Book clubs can be a fun way to spend time with friends and do required reading and/or share your favorite books. Here are the general steps you need to take at any given high school to start your own book club if there isn’t already one.
This step-by-step direction guide will allow you to get your club up and running in no time!
Start a Book Club in High School in 5 Steps
The first thing to do is figure out if anyone is interested in joining a book club. You can do this by talking to your friends, people in the library that like to read, and people in your class.
Ask if they’d be interested in potentially joining a book club and make a list of their names. If you think you have enough people to start it with you (maybe around 2-5 people) then you are ready to take the next step!
Talk to a Teacher/Advisor
Since this is a high school club, chances are you will need an adult to supervise your club meetings. Make sure to talk to a teacher or some other faculty member to find out the specific rules of your high school.
If you need to find a teacher or another adult to facilitate, start asking people that you think would be able/willing to help.
Now, you don’t have to do this all yourself. Ask the other potential members if they can think of anyone that would be willing to help. Once you have an advisor, have them check your school’s rules, such as whether or not you need to register the club officially with the school before you can begin!
Hold your First Meeting
Third, once you have checked with your school’s rules, and found an advisor to the book club if applicable then it is time to start on the club! Now is the time to:
- Set clear goals, expectations, rules etc.
- Set a location
- Establish the best time for everyone to meet
- Find what people are interested in reading (make a list) and get an opinion from everyone. Consider voting if there are enough options.
- Make a reading schedule and timeline. Decide if you want to read a book per month or every 2 months etc.
- Make a schedule for each club session. This may include what will be discussed such as the characters, plot, conflicts, setting etc.
- Ensure each student will have access to the book: Are there enough copies in your library? Will you have to buy/rent the book from some other place?
- Establish the club president, aka who will lead the discussions? Then a co/vice president to fill in when they’re not there and any other roles you think need to be filled such as a secretary etc.
- Exchange contact info such as phone numbers or school emails to keep in touch. Send reminders to read/meet etc.
- Consider having snacks and assigning a person to bring them each time. This makes it a little more fun, especially if its after school and you’re all hungry!
Once you have held your first meeting and established all of these housekeeping items it’s time to move to the next step!
Start Holding Meetings & Grow the Club
Once you have decided everything, then you are ready to start holding meetings and growing your club! Have each member talk to their friends, classmates, and others to see if you can add more members to your group.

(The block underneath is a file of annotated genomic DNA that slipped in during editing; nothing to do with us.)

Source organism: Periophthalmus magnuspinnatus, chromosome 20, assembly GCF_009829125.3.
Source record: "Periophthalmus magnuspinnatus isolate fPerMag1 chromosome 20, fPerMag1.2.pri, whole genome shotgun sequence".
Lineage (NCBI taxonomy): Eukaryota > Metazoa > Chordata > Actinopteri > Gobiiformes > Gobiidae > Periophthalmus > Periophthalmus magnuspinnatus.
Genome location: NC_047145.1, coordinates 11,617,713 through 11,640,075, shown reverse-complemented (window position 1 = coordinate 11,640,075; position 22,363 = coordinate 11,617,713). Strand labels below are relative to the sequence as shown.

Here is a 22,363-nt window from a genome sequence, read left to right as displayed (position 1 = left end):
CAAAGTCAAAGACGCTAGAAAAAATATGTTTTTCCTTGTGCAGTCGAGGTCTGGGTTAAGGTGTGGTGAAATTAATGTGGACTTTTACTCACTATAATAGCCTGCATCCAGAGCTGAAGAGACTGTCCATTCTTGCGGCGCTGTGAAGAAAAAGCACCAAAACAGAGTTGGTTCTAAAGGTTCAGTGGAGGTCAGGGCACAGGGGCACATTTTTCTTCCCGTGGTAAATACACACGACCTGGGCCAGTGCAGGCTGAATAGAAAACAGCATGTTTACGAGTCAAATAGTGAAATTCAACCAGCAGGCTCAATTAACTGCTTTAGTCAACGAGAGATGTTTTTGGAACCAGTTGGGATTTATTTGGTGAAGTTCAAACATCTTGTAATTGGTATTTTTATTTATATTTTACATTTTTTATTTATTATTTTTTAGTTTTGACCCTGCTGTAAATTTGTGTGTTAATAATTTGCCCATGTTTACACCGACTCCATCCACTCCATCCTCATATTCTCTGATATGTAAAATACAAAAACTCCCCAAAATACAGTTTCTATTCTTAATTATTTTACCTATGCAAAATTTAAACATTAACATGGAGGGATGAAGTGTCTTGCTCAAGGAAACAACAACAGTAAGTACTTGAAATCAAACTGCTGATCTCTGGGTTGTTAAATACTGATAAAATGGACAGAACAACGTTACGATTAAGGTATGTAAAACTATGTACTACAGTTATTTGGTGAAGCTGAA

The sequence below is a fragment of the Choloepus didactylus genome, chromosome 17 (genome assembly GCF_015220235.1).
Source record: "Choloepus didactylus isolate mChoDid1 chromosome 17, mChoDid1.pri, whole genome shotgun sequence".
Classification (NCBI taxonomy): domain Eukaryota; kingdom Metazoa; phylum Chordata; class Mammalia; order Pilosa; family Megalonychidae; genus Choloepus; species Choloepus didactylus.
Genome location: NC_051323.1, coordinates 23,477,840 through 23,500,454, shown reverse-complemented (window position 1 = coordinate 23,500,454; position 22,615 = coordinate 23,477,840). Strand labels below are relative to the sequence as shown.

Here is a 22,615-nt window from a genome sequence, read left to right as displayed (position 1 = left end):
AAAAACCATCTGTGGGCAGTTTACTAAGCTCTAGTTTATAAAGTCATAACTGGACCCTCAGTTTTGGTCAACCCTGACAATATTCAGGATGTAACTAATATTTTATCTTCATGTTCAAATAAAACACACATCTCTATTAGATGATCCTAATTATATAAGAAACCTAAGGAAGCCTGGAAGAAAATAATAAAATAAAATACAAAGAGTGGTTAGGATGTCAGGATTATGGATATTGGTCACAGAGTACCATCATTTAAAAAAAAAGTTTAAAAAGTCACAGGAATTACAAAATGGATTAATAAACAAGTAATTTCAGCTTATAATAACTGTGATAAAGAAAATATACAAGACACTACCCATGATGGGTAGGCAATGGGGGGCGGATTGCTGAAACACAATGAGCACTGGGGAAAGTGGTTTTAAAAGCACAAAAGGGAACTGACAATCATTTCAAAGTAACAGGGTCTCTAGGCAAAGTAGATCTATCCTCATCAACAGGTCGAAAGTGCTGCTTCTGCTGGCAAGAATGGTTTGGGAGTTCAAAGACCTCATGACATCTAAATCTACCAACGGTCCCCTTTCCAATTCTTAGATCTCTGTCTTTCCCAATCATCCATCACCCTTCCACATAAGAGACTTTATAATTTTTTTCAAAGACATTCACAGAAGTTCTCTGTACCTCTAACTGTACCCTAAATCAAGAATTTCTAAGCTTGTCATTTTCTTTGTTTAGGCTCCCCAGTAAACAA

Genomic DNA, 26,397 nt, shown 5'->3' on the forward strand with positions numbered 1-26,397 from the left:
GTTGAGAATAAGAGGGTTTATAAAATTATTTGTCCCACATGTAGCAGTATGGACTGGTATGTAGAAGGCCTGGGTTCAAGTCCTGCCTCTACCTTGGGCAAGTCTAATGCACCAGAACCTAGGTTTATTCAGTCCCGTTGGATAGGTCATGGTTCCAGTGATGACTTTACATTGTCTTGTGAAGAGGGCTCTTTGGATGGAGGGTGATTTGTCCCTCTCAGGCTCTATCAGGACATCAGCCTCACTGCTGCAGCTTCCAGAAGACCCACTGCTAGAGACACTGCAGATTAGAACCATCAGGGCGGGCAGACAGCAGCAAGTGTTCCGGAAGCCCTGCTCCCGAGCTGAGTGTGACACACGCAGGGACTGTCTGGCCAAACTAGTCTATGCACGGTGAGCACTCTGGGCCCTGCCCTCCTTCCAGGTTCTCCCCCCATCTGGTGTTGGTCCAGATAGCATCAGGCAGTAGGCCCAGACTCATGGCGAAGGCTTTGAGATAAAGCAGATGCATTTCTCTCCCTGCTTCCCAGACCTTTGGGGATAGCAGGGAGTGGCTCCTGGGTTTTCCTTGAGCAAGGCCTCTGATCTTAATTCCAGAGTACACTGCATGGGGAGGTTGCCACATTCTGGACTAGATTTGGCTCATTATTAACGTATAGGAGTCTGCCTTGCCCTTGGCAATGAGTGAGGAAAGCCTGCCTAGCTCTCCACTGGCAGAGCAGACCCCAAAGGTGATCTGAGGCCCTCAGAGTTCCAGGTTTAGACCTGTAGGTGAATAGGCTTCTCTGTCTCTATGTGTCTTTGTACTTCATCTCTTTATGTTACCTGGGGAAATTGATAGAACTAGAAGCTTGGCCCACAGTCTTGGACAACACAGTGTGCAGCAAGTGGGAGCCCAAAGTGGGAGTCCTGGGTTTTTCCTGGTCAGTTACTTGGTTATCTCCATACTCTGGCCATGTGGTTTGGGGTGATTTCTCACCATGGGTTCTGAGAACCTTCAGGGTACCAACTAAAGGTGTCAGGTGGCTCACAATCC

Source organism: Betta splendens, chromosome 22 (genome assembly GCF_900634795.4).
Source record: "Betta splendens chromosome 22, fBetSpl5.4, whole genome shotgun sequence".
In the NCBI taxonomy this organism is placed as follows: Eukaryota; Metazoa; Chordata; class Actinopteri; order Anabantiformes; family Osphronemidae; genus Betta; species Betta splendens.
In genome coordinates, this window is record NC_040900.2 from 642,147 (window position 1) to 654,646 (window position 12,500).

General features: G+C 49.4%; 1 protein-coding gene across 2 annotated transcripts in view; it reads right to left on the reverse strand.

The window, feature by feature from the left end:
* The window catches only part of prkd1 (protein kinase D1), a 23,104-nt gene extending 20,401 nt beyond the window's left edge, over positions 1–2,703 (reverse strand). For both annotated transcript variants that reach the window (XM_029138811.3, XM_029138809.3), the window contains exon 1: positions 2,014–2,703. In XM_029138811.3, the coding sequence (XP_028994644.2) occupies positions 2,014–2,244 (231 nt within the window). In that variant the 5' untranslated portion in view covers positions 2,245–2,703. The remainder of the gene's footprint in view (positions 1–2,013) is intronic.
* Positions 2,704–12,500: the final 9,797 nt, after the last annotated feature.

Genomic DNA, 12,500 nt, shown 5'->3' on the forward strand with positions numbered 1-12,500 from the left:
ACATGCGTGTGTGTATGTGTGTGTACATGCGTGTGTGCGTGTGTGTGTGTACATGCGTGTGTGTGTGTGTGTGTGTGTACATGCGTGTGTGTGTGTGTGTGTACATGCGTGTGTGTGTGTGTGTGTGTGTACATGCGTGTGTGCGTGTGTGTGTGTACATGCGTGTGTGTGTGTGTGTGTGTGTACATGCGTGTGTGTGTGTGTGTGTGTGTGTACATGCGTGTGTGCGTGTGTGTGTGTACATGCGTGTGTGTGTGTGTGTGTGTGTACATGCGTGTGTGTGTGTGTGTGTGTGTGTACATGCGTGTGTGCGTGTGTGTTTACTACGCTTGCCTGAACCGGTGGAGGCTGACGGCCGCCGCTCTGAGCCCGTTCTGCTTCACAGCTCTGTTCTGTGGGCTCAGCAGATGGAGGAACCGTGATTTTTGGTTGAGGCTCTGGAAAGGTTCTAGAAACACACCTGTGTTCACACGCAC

More members leads to more discussion, opinions, and fun!
Get Feedback and Improve
Lastly, you will get the hang of things after a few meetings and understand the flow of the group and how the meetings go.
If you are the leader, always make sure to get feedback on what you can improve, what you can add to the group or anything else you need to make sure members are having fun and want to keep coming. Always be sure to invite new members!
Benefits of Having a Book Club
There are lots of reasons that having a book club is a positive, fun thing to do to spend your time! Some of these include:
- You will make new friends.
- You might read a book you wouldn’t have read otherwise which will open your mind to new possibilities/perspectives.
- You will get out of your comfort zone a little bit if you are a smore introverted person.
- Making a club improves leadership skills, teamwork, communication habits and will look great on your college resume.
- Improves your fluency in reading, vocabulary, comprehension etc.
- Holds you and your members accountable and responsible to actually read the assigned book on time.
Related Article: Is Reading an Extracurricular Activity?
Tips for Choosing Books
Chances are your group members will be a diverse group of people and might have a hard time choosing books that everyone is willing to read. Follow these tips to help your group best decide on books for your club:
- Try to avoid peoples “favorite” books as this might offend them when criticism comes against the book.
- Let everyone have a say, not just the more outspoken person or the leader. Everyone should have an opinion.
- Brainstorm at one of the meetings asking for ideas, writing them down and maybe even polling/voting.
- Don’t decide all of the books that will be read during the first few meetings. This rigidity will prevent new members from having a say in what is read.
- Try other genres and try not to get stuck in the same one. Try history, thrillers, romance, all of them!
- Make sure everyone will have access to the books you choose either online for free. Check your school’s library, the local library etc.
If you and your group are having a hard time deciding on where to start on what book to read, here are 15 recommendations from teachers. Just make sure with your book club teacher/advisor that these are school-approved before you start reading just in case.
- To kill a mockingbird
- Fahrenheit 451
- The Great Gatsby
- Pride and Prejudice
- The Hobbit
- A Tree Grows in Brooklyn
- John Irving
- The Grapes of Wrath
- A Farewell to Arms
- Animal Farm
- Lord of the flies
- Of Mice and Men
- The Catcher in the Rye
- In Cold Blood
Disclaimer: The views and opinions expressed in this article are those of the authors and do not necessarily represent those of the College Reality Check.